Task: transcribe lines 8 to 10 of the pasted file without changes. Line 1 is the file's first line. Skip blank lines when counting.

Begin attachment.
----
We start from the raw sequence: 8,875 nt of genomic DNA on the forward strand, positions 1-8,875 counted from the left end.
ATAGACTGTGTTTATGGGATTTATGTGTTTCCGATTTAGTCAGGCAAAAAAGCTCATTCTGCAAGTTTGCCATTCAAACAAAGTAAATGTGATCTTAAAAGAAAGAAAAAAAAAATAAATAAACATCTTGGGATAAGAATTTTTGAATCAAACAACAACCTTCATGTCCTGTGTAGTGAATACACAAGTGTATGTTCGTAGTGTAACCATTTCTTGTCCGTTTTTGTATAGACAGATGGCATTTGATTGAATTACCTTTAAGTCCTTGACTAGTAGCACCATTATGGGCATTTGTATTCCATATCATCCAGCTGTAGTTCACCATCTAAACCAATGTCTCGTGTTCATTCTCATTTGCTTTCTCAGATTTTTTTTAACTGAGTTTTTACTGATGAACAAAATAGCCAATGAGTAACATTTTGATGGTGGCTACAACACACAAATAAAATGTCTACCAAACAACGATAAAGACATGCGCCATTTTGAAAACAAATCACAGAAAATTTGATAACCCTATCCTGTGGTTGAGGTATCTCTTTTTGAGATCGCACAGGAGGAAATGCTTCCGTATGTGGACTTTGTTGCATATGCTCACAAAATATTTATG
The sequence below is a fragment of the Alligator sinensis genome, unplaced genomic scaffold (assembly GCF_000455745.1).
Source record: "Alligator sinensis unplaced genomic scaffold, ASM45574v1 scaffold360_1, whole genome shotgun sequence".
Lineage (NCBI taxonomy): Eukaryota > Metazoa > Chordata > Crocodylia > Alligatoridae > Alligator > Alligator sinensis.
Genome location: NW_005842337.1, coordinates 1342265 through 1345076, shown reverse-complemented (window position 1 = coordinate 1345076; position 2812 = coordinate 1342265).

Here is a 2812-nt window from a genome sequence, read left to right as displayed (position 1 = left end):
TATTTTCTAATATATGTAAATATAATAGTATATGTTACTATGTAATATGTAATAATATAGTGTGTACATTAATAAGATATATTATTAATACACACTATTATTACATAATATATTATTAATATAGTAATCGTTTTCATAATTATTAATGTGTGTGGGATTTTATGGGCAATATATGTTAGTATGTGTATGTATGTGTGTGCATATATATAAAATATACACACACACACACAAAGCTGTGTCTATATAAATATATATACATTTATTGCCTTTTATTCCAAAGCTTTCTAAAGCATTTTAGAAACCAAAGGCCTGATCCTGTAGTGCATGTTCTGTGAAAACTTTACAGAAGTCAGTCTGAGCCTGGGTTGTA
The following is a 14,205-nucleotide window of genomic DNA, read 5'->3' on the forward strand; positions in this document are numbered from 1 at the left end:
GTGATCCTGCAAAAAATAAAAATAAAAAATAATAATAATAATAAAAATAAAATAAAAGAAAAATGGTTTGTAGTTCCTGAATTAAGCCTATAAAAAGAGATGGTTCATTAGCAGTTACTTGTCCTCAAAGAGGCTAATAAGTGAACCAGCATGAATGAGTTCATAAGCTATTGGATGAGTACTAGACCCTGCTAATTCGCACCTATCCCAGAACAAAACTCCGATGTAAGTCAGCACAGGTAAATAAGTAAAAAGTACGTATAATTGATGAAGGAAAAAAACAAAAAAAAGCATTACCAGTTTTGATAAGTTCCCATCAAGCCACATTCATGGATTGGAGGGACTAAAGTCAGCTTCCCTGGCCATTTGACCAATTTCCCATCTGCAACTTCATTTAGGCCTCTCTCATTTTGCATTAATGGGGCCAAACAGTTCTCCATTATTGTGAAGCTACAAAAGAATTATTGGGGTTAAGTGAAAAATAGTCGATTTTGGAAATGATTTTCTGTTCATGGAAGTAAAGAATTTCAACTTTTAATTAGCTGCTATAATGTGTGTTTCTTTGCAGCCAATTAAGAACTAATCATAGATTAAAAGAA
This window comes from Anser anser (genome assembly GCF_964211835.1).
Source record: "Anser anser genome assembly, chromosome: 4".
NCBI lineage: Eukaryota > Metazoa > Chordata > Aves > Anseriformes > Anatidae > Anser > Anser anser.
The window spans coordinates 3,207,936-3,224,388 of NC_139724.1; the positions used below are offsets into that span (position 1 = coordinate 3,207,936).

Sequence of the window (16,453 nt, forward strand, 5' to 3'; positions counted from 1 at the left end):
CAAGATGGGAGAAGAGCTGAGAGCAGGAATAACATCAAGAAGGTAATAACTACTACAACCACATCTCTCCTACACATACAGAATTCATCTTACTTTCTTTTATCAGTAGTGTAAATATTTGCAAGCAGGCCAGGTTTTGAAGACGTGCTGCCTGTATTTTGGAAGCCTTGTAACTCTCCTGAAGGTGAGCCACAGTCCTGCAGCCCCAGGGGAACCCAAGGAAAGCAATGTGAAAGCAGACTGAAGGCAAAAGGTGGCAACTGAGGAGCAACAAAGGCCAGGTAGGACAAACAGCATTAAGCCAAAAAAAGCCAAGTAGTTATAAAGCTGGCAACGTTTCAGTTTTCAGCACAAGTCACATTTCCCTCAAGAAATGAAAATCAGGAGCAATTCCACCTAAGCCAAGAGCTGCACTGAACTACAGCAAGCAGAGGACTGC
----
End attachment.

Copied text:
TATTTTCTAATATATGTAAATATAATAGTATATGTTACTATGTAATATGTAATAATATAGTGTGTACATTAATAAGATATATTATTAATACACACTATTATTACATAATATATTATTAATATAGTAATCGTTTTCATAATTATTAATGTGTGTGGGATTTTATGGGCAATATATGTTAGTATGTGTATGTATGTGTGTGCATATATATAAAATATACACACACACACACAAAGCTGTGTCTATATAAATATATATACATTTATTGCCTTTTATTCCAAAGCTTTCTAAAGCATTTTAGAAACCAAAGGCCTGATCCTGTAGTGCATGTTCTGTGAAAACTTTACAGAAGTCAGTCTGAGCCTGGGTTGTA
The following is a 14,205-nucleotide window of genomic DNA, read 5'->3' on the forward strand; positions in this document are numbered from 1 at the left end:
GTGATCCTGCAAAAAATAAAAATAAAAAATAATAATAATAATAAAAATAAAATAAAAGAAAAATGGTTTGTAGTTCCTGAATTAAGCCTATAAAAAGAGATGGTTCATTAGCAGTTACTTGTCCTCAAAGAGGCTAATAAGTGAACCAGCATGAATGAGTTCATAAGCTATTGGATGAGTACTAGACCCTGCTAATTCGCACCTATCCCAGAACAAAACTCCGATGTAAGTCAGCACAGGTAAATAAGTAAAAAGTACGTATAATTGATGAAGGAAAAAAACAAAAAAAAGCATTACCAGTTTTGATAAGTTCCCATCAAGCCACATTCATGGATTGGAGGGACTAAAGTCAGCTTCCCTGGCCATTTGACCAATTTCCCATCTGCAACTTCATTTAGGCCTCTCTCATTTTGCATTAATGGGGCCAAACAGTTCTCCATTATTGTGAAGCTACAAAAGAATTATTGGGGTTAAGTGAAAAATAGTCGATTTTGGAAATGATTTTCTGTTCATGGAAGTAAAGAATTTCAACTTTTAATTAGCTGCTATAATGTGTGTTTCTTTGCAGCCAATTAAGAACTAATCATAGATTAAAAGAA